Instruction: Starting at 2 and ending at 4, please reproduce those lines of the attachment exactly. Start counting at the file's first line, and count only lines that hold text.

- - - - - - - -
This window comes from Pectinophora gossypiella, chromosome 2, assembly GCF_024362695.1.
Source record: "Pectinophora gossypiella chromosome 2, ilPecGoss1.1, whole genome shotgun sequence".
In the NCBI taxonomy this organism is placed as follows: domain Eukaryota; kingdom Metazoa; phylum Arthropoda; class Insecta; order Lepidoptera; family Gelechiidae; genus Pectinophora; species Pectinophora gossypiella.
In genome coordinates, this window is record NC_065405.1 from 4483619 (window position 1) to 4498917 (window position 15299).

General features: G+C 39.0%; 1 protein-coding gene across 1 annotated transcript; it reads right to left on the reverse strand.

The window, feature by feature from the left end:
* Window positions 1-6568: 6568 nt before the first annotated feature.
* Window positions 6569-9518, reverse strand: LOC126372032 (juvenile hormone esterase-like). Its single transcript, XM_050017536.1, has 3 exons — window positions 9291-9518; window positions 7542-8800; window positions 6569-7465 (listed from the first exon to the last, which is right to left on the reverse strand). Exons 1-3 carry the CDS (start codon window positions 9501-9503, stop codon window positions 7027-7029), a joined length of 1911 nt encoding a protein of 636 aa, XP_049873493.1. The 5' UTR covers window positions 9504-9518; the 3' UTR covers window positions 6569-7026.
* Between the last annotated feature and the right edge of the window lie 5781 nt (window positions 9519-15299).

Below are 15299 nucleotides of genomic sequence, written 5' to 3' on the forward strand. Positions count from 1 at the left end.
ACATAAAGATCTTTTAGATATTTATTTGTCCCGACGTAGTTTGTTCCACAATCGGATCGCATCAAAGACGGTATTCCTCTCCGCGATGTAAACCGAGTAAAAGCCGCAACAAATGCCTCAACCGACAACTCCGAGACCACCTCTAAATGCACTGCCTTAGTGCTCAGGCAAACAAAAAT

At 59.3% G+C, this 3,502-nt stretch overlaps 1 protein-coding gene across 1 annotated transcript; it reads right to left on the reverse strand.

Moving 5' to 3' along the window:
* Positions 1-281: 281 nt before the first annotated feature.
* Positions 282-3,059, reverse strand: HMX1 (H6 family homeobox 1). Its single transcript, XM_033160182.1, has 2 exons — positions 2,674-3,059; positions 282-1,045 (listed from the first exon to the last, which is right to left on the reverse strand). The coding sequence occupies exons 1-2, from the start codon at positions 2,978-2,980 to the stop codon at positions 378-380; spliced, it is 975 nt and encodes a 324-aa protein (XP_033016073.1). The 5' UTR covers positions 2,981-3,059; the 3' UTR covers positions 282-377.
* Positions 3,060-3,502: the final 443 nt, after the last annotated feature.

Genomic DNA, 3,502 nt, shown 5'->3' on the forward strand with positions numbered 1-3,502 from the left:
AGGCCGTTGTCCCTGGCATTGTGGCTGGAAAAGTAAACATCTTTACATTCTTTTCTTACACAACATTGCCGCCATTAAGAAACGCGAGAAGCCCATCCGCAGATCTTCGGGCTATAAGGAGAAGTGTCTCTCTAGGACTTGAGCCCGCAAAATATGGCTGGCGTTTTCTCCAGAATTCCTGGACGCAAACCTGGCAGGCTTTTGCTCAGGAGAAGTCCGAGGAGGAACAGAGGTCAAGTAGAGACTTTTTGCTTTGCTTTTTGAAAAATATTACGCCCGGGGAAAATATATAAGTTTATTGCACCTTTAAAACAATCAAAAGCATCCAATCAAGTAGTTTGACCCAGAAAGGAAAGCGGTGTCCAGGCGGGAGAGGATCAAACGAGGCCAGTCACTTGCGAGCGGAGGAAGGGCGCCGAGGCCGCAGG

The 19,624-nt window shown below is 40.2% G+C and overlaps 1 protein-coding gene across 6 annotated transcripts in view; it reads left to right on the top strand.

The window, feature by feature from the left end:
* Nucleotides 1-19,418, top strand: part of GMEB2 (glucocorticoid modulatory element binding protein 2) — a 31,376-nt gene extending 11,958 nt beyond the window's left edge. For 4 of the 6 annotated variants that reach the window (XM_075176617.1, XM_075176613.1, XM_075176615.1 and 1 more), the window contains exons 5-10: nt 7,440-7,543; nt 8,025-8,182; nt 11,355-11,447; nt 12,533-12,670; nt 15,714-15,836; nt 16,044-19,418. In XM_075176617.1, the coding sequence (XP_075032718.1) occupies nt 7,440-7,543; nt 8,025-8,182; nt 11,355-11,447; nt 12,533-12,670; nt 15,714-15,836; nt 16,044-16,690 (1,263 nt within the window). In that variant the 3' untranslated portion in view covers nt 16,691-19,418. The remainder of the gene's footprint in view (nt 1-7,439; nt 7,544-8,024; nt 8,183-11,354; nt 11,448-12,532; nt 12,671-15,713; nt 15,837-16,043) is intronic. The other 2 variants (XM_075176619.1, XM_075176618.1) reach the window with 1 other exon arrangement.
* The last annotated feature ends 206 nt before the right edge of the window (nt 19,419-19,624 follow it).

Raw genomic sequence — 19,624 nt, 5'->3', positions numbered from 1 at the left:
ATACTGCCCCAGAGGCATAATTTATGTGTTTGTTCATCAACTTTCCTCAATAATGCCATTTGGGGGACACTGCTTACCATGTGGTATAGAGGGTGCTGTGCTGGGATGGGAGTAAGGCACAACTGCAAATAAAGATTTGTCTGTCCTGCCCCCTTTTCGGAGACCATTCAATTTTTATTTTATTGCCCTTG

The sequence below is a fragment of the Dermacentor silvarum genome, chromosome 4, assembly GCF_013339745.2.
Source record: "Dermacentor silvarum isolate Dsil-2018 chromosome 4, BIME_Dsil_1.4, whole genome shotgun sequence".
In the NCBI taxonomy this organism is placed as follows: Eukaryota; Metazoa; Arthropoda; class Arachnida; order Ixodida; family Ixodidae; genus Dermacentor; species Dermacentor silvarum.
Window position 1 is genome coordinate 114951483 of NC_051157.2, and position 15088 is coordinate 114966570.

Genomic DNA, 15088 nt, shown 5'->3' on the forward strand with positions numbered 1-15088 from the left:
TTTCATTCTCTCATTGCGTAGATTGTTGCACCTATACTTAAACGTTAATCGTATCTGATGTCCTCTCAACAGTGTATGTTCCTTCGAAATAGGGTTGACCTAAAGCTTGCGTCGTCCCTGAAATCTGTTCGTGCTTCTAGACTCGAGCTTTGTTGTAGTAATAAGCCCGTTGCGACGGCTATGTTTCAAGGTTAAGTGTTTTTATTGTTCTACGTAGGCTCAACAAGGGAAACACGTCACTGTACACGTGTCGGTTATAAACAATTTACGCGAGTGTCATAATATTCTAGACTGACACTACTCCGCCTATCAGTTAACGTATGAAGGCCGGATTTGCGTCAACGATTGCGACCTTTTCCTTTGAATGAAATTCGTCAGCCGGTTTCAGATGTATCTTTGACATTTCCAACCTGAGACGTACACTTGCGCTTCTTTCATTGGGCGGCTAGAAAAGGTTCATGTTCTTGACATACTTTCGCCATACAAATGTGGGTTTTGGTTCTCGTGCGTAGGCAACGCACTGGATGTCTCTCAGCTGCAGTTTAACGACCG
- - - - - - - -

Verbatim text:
Source record: "Pectinophora gossypiella chromosome 2, ilPecGoss1.1, whole genome shotgun sequence".
In the NCBI taxonomy this organism is placed as follows: domain Eukaryota; kingdom Metazoa; phylum Arthropoda; class Insecta; order Lepidoptera; family Gelechiidae; genus Pectinophora; species Pectinophora gossypiella.
In genome coordinates, this window is record NC_065405.1 from 4483619 (window position 1) to 4498917 (window position 15299).